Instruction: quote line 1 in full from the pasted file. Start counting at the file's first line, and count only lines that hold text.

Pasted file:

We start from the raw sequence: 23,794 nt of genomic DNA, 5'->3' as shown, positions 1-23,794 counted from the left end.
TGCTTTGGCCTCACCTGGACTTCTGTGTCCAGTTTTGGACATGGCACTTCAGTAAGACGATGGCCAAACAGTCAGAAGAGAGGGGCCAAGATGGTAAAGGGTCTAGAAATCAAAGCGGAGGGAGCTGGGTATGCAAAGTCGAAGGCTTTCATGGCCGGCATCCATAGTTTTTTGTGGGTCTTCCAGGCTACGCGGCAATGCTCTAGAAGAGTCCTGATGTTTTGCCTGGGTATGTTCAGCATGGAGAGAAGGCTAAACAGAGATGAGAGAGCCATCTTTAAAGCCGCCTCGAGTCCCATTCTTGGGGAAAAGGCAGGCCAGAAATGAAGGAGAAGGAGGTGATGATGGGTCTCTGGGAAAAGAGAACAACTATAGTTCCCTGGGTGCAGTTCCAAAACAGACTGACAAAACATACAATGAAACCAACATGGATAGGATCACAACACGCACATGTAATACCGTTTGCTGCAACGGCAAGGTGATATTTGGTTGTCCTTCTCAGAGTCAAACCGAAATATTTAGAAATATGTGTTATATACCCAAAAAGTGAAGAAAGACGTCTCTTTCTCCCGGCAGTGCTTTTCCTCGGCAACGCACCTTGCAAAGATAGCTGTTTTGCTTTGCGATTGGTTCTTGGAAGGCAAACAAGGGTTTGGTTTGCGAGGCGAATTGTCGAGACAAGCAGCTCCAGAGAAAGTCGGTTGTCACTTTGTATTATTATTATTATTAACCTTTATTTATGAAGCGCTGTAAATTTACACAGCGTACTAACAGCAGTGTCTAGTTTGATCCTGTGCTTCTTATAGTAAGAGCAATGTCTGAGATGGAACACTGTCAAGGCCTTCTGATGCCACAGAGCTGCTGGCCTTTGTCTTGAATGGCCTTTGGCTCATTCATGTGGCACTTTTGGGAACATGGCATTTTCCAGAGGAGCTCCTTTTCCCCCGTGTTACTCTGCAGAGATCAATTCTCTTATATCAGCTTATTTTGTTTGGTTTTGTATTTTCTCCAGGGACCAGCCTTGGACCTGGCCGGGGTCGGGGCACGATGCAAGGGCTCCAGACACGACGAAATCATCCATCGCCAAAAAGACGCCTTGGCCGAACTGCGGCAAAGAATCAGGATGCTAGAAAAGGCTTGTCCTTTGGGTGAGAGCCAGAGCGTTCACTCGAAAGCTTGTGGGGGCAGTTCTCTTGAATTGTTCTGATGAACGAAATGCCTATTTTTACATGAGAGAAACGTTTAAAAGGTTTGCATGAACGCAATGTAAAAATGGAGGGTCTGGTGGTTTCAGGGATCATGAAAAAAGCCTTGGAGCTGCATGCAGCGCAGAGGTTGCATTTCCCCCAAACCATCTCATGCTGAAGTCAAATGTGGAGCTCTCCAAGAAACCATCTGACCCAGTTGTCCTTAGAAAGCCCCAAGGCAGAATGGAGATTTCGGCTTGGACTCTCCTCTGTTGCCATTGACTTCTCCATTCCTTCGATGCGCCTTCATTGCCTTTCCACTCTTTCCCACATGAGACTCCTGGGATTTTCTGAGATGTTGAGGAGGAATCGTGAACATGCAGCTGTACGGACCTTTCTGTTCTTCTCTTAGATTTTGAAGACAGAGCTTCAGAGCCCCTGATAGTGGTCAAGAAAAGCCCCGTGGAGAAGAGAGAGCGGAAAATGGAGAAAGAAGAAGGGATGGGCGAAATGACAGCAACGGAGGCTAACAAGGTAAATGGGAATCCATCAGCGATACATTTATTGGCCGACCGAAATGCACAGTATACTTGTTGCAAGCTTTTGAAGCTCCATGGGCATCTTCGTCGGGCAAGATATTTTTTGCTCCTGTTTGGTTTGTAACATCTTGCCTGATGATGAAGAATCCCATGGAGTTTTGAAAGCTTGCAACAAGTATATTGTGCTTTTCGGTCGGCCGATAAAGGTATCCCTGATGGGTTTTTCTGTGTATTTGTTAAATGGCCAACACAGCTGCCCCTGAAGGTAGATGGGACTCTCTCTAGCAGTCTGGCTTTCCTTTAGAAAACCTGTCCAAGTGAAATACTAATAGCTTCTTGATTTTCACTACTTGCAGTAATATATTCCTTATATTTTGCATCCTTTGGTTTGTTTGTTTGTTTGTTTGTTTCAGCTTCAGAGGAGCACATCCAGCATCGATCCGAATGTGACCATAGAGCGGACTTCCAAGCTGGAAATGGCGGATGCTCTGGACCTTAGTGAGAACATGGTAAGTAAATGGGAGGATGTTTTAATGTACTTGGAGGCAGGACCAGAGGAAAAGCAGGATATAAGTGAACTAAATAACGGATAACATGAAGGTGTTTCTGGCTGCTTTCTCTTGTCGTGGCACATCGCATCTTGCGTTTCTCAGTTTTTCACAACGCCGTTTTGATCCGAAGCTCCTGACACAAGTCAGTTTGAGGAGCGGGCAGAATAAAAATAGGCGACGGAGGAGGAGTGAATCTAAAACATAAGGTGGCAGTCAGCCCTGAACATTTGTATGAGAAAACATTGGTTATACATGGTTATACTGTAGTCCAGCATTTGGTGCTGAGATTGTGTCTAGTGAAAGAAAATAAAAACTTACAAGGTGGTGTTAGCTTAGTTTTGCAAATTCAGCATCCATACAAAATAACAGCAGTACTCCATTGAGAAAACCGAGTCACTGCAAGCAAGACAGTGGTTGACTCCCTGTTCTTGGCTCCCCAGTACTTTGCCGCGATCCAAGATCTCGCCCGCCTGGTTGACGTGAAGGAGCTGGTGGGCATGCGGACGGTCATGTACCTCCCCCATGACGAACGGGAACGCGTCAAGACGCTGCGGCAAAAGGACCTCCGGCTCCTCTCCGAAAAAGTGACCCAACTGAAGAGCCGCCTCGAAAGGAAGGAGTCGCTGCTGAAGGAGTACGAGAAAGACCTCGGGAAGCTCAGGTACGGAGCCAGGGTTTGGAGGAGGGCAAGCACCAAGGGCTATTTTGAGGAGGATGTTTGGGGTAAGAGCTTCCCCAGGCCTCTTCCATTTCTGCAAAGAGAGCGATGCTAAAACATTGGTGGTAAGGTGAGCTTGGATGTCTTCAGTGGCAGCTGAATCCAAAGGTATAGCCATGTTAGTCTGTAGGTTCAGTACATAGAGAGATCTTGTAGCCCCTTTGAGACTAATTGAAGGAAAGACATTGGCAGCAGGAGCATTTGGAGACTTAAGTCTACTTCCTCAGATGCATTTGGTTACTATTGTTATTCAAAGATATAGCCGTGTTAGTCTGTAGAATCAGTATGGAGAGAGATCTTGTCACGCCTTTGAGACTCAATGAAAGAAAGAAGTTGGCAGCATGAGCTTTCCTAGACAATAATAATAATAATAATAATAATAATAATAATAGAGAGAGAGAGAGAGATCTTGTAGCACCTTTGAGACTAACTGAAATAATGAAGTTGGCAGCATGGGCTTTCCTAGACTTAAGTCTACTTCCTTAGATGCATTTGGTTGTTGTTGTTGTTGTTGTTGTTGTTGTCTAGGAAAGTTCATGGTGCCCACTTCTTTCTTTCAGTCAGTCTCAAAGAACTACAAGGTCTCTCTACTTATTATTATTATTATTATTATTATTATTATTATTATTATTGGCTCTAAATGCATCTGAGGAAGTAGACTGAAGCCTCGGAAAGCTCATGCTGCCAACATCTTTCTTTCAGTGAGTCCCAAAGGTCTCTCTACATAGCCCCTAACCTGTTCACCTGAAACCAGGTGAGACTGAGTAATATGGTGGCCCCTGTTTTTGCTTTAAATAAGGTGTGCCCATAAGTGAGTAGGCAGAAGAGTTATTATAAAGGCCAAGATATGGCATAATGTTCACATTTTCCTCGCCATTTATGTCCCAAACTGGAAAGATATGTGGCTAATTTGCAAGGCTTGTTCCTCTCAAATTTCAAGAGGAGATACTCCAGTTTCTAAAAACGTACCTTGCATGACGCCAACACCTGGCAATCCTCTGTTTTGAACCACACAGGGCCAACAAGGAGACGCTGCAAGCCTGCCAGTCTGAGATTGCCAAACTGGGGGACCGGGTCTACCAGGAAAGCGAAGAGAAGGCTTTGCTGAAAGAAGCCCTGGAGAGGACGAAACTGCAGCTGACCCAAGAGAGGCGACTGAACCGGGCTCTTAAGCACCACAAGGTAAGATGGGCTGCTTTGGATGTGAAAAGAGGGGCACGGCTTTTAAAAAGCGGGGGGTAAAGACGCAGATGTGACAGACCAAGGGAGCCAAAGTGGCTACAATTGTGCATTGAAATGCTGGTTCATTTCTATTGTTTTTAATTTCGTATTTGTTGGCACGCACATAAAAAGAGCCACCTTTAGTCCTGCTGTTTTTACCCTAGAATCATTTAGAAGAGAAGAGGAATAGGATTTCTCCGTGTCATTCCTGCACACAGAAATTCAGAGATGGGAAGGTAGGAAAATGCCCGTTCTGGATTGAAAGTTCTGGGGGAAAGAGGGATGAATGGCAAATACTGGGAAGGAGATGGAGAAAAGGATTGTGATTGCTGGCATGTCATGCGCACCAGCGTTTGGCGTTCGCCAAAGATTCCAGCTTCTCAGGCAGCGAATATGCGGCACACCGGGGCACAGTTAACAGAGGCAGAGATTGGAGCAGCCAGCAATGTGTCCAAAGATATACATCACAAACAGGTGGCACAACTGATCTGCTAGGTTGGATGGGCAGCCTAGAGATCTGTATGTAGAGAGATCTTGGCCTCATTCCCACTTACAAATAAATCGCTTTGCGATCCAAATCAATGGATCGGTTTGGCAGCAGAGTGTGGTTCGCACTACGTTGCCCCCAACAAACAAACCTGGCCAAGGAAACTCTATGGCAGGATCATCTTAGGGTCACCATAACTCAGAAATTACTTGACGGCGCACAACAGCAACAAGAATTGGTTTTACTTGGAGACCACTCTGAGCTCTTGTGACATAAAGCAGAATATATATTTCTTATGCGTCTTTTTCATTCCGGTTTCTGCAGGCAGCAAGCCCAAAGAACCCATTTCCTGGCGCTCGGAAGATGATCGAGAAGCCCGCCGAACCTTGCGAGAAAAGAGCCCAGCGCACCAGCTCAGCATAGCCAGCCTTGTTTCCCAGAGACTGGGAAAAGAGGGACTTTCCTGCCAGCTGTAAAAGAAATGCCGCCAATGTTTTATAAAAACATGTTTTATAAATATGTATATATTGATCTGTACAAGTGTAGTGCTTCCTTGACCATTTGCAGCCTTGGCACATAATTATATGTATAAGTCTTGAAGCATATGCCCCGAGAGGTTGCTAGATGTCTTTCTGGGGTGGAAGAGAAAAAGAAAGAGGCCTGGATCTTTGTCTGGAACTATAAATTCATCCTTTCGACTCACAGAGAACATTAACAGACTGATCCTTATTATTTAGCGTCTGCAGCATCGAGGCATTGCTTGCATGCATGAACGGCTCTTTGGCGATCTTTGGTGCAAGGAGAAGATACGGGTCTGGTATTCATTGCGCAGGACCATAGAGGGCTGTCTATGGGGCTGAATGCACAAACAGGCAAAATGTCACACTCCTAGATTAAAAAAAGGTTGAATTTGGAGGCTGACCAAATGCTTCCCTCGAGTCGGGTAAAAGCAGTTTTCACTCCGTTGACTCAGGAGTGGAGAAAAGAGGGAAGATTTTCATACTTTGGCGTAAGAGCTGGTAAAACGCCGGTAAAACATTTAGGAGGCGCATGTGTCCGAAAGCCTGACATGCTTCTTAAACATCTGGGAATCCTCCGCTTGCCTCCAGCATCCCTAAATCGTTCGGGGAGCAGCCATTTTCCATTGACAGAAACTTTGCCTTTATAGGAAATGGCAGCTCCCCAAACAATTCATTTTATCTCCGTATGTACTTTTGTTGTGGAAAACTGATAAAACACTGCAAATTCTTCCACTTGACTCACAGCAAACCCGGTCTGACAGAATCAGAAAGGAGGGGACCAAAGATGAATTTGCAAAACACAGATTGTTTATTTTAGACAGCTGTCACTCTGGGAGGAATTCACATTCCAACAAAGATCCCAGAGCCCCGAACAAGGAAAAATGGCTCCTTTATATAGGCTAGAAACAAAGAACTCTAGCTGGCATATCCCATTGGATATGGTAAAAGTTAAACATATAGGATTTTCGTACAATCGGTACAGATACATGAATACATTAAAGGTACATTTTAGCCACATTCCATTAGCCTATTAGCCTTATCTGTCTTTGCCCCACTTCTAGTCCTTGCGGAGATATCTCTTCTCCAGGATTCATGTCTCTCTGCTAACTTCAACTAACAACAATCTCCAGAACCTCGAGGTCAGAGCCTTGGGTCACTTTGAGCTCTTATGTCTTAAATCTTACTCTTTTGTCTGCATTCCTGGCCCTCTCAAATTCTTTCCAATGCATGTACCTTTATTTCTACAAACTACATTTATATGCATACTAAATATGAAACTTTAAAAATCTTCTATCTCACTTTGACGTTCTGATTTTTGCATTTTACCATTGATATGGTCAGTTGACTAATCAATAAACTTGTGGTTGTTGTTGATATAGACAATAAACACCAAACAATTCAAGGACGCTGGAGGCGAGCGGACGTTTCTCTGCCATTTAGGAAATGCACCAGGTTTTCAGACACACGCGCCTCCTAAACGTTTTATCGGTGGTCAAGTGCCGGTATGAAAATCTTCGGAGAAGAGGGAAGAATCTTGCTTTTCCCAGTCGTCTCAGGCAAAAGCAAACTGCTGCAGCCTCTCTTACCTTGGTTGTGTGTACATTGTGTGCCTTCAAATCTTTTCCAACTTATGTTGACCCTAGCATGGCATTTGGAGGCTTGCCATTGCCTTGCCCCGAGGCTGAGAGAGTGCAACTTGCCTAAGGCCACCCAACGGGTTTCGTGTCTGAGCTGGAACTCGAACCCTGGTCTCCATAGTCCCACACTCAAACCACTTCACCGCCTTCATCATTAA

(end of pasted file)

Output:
We start from the raw sequence: 23,794 nt of genomic DNA, 5'->3' as shown, positions 1-23,794 counted from the left end.